Today’s news has been filled with the face of Nicholas Salvador, a 25 year old gentleman who, last year, killed two cats before going on to behead an 82 year old grandmother in her own back garden.
Nicholas Salvador is a paranoid schizophrenic. He has today been found not guilty by reason of insanity and will spend an indefinite amount of time in a secure psychiatric hospital. What is not discussed in the news is how such a verdict works in practice. Well, officially, Nicholas Salvador will be detained under section 37/41 Mental Health Act 1983.
Section 37 is a hospital order and it operates as an alternative to a prison sentence. Section 41 is a restriction order and this is something added by the Crown Court if there are concerns regarding public safety and the patient’s own risk. Prior to someone being admitted to hospital in such circumstances, two medical practitioners must carry out assessments of the person. For a judge to give a restriction order, one of these medical practitioners must speak in court.
It is possible that Mr Salvador will have to spend some time in prison whilst waiting for a bed to become available for him – the procedure is that the Hospital Managers should find a patient a bed within 28 days.
The reason that the newspapers are stating that Mr Salvador will be detained indefinitely is because, since 2007, a section 37/41 does not have a time limit, meaning that it can run for as long as necessary with no need for it to be renewed.
Although unlikely to happen, it would be possible for Mr Salvador to appeal against today’s order of the court to the Court of Appeal, but this would need to be done within the next 28 days.
A section 37/41 is naturally strict – a patient detained on this section cannot leave hospital without the agreement of the Secretary of State for Justice. When the person’s Responsible Clinician (the doctor in charge of their care) thinks that the patient is well enough to be discharged from hospital, he will ask for the Secretary of State’s agreement. The reasons for such strict rules are clear – the person, had they not been suffering from a mental disorder, would have been sent to prison. It is section 41 that places these extra restrictions on the detention. Even if the patient wants leave from hospital, and a request for leave is made by the responsible clinician, the Ministry of Justice must agree to grant that leave, and it may simply be leave to go to the local shop.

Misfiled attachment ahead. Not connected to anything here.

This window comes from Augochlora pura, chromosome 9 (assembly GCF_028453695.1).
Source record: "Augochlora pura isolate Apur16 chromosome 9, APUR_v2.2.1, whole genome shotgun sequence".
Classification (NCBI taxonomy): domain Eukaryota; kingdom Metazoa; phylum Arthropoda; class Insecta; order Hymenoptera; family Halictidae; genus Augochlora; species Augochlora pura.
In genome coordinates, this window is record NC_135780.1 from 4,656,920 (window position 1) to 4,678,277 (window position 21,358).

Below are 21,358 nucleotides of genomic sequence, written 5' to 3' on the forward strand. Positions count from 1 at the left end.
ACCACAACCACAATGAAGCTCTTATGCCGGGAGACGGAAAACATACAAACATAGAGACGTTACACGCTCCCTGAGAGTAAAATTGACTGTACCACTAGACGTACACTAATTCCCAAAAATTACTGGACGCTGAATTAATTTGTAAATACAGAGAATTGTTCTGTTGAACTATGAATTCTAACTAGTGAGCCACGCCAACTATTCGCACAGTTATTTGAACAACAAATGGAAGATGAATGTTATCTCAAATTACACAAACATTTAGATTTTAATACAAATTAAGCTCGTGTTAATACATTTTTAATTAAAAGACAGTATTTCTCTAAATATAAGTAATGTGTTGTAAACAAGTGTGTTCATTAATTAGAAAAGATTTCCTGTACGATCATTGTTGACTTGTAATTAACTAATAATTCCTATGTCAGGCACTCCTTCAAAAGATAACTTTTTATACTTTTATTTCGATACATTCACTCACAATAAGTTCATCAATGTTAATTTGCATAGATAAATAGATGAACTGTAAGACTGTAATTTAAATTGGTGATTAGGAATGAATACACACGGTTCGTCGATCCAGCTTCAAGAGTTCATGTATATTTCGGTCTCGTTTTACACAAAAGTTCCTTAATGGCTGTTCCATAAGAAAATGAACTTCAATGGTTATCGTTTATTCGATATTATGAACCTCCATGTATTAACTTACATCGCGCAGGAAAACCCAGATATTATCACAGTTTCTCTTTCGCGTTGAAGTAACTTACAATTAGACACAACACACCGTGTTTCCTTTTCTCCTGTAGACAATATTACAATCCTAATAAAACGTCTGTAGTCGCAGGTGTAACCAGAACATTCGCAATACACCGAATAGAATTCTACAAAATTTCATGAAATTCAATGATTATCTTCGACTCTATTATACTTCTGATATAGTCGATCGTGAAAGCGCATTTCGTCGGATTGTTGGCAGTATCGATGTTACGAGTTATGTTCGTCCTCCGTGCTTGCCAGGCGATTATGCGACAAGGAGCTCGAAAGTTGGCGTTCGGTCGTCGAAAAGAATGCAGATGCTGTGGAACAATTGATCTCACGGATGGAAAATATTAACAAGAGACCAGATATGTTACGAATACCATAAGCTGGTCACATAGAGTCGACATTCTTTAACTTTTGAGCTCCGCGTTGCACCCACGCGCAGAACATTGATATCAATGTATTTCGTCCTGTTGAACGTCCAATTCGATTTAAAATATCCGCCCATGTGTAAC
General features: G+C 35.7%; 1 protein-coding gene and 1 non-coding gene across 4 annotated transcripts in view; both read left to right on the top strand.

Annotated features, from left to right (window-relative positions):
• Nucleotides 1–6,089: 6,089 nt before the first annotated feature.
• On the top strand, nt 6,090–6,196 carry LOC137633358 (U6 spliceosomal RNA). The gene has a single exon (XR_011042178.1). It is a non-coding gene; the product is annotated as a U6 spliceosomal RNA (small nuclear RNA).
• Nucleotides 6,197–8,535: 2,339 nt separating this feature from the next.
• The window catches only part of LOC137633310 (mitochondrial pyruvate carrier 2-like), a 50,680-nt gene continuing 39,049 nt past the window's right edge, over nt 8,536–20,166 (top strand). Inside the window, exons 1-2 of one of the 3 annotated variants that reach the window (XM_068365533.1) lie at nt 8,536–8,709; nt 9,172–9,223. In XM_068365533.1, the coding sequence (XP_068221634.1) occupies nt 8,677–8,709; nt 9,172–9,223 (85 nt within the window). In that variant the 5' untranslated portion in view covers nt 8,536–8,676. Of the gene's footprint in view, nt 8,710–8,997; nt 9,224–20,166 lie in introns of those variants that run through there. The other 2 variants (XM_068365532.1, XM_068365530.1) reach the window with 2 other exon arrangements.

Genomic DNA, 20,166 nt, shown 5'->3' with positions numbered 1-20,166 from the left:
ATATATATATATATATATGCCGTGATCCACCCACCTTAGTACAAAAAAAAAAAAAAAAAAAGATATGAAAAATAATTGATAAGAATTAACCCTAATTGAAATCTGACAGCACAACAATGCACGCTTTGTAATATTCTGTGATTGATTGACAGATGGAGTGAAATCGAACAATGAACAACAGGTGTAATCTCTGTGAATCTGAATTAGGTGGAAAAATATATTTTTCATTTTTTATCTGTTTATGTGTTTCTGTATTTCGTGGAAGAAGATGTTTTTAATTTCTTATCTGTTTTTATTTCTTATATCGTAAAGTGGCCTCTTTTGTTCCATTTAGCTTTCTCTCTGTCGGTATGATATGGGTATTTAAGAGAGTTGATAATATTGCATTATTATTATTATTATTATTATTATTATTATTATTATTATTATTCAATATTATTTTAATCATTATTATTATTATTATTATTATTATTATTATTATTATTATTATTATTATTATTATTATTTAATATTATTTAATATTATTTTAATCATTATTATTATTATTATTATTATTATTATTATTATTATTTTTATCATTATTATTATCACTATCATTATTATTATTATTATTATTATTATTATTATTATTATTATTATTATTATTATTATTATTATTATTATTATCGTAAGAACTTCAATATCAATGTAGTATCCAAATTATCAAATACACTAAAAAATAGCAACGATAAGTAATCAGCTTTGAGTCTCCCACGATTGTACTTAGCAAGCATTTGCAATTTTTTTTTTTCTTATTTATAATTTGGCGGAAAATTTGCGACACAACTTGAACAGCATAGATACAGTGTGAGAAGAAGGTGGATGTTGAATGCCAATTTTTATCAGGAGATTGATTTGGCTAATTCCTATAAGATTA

Once the hospital order has been in place for six months, the person detained may apply for a Tribunal. With a Tribunal, a successful appeal of a section would mean that the patient can be discharged. Such discharge can be either absolute or conditional. With absolute discharge, the person will be released from detention. It is unlikely that someone who has been subject to a forensic section i.e. a section 37/41, will be granted absolute discharge. Conditional discharge is much more likely as it allows the person to remain subject to the Mental Health Act whilst living within the community. Should any of the conditions specified be broken, the patient can be recalled to hospital by the Secretary of State. As soon as a patient on a section 37/41 is recalled to hospital, there is an automatic tribunal within the first month of discharge. Following this, the section must last for six months before the patient is able to apply to the Tribunal himself.
Alternatively, if the conditional discharge goes well and all conditions are complied with, the patient may wish to apply for absolute discharge, although they do have to wait at least one year. If the application for absolute discharge following one year of conditional discharge is not successful, the person is only able to apply two yearly.
Ta-dah! Hopefully this explains what all of the newspapers are talking about and the process involved when detaining Nicholas Salvador.